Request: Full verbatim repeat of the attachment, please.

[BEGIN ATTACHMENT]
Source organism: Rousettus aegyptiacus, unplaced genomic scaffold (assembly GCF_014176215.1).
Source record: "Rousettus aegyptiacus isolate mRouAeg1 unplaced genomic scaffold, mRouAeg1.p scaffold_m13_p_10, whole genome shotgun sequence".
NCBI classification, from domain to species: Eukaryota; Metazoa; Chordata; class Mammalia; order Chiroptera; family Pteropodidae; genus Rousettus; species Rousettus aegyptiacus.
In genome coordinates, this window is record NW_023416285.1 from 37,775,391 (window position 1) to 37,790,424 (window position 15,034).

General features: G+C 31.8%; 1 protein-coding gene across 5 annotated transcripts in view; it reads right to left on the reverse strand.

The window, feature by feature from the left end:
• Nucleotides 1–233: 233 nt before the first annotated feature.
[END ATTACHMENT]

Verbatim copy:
Source organism: Rousettus aegyptiacus, unplaced genomic scaffold (assembly GCF_014176215.1).
Source record: "Rousettus aegyptiacus isolate mRouAeg1 unplaced genomic scaffold, mRouAeg1.p scaffold_m13_p_10, whole genome shotgun sequence".
NCBI classification, from domain to species: Eukaryota; Metazoa; Chordata; class Mammalia; order Chiroptera; family Pteropodidae; genus Rousettus; species Rousettus aegyptiacus.
In genome coordinates, this window is record NW_023416285.1 from 37,775,391 (window position 1) to 37,790,424 (window position 15,034).

General features: G+C 31.8%; 1 protein-coding gene across 5 annotated transcripts in view; it reads right to left on the reverse strand.

The window, feature by feature from the left end:
• Nucleotides 1–233: 233 nt before the first annotated feature.